The drowning of an Oklahoma firefighter and a Texas teenager in storms that swept through the Southwest highlight the persistent dangers posed by storm drains that help protect neighborhoods during flash flooding but can suck in unsuspecting residents and rescue workers.
The deaths are renewing calls for cities to identify potentially dangerous drain openings and cover them with grates or add other safety measures.
Drainage systems constructed in many densely populated areas to collect stormwater feature wide drain openings at the bottom of open culverts or ditches that feed into long pipes. During floods, the drainage channels create powerful currents that can sweep people in, along with those trying to rescue them.
In Claremore, Oklahoma, on Saturday, Fire Capt. Jason Farley was leading a rescue crew that helped evacuate families from flooded duplexes in the Tulsa suburb when he stepped into a water-filled box culvert, said Fire Chief Sean Douglas.
Farley and another firefighter who tried to rescue him were pulled into a drain pipe. The other firefighter traveled 200 yards until he was ejected from the pipe and survived, but Farley got caught inside and died.
“The water was high enough you couldn't see the box culvert at all,” Douglas said.
In the Dallas suburb of DeSoto, Texas, 14-year-old Damien Blade was walking his dogs when authorities believe he was swept into an opening in a neighborhood drainage system and drowned.
The two were among at least 19 people who died in holiday weekend flooding in Texas and Oklahoma.
Several deaths or near-drownings occur every year in storm drains. In 2002, the National Institute for Occupational Safety and Health recommended that municipalities take steps “to minimize potential for injury” after the death of a Denver firefighter who was swept into a pipe while rescuing a woman stranded in a flood near a water-filled culvert.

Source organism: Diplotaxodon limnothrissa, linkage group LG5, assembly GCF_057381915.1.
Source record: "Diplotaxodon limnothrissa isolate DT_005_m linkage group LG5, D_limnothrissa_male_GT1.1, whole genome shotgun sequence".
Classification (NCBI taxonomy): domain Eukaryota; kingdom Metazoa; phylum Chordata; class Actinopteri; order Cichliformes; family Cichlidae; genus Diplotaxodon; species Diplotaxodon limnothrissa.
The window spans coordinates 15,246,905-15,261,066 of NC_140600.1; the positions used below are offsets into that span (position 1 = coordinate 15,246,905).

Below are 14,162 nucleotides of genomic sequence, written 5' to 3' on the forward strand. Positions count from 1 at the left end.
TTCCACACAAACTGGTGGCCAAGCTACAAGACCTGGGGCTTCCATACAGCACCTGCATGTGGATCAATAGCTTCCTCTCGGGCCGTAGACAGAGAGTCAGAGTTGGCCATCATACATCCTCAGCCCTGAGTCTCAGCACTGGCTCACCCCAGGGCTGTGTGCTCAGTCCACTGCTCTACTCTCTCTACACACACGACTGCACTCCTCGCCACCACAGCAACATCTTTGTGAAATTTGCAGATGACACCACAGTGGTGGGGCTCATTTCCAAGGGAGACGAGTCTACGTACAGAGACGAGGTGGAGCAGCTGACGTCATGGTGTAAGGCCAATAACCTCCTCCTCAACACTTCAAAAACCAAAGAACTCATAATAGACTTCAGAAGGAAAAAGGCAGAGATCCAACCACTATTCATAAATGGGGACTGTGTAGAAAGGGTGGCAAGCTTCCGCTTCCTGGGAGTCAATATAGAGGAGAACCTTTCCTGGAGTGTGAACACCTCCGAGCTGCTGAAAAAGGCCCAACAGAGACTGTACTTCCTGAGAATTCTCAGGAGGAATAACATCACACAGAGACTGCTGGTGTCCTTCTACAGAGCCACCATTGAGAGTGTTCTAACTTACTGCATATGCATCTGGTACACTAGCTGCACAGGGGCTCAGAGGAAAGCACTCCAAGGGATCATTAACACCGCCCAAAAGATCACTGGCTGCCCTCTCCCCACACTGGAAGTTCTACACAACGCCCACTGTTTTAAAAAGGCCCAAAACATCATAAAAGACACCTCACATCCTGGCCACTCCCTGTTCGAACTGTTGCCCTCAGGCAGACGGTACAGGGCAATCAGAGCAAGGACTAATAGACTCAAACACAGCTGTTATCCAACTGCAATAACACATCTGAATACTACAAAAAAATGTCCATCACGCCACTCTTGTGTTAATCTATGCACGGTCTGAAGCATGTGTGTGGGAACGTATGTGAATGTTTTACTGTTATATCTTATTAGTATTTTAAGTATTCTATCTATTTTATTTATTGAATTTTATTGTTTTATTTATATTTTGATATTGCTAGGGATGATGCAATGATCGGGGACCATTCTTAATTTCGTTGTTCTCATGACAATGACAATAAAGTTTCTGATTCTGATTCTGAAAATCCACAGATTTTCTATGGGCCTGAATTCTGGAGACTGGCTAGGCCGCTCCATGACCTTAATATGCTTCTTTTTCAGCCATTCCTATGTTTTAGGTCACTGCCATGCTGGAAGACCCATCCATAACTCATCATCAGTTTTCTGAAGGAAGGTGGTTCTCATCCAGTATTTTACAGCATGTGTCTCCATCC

Some local officials fear that covering the drains with grates might worsen flood damage to homes and property if they get clogged with debris.
“Clogging is one of our main concerns and that's why many municipalities have to evaluate storm inlets on a case-by-case basis,” said Jon Durst, sewer superintendent in Cedar Rapids, Iowa, where a 17-year-old boy died in a storm drain last summer. “You have to balance the risk.”
Cedar Rapids recently spent $50,000 to add a grate and fencing at the drowning site, and is looking at modifications to 16 other drain openings near schools and parks.
National public works and engineering groups say the grates can be kept clear with routine maintenance and innovative designs. Fences, guardrails and warning signs are other safety options.
Ken MacKenzie, a committee co-chair for the National Association of Flood and Stormwater Management Agencies, said new drainage systems are generally safer but cities need to upgrade many older structures that “can get a lot of water depth at the inlet of a pipe” and create dangerous situations.
“In light of the deaths that we've seen, it is a call to action for all public works people to be on the lookout,” he said.
In Claremore, Oklahoma, City Manager Jim Thomas said he's asked his staff to evaluate the many open drainage ditches in the community of 19,000.
“Do we need to put safety rails in? We're exploring all of those things now,” he said.
In the absence of state and federal regulation, cities take different approaches to managing the safety of their drainage systems.
Authorities in DeSoto, Texas, say they are not sure how Damien Blade was pulled into the drain in his suburban neighborhood. He was walking his two dogs when he went missing Sunday night. Police said one of the dogs came home wet and muddy. Searchers found the teenager's body and the other dog dead Monday.
“He had an adventurous spirit and enjoyed exploring the culverts and storm drain areas,” DeSoto police Cpl. Nick Bristow said. “It's just terrible.”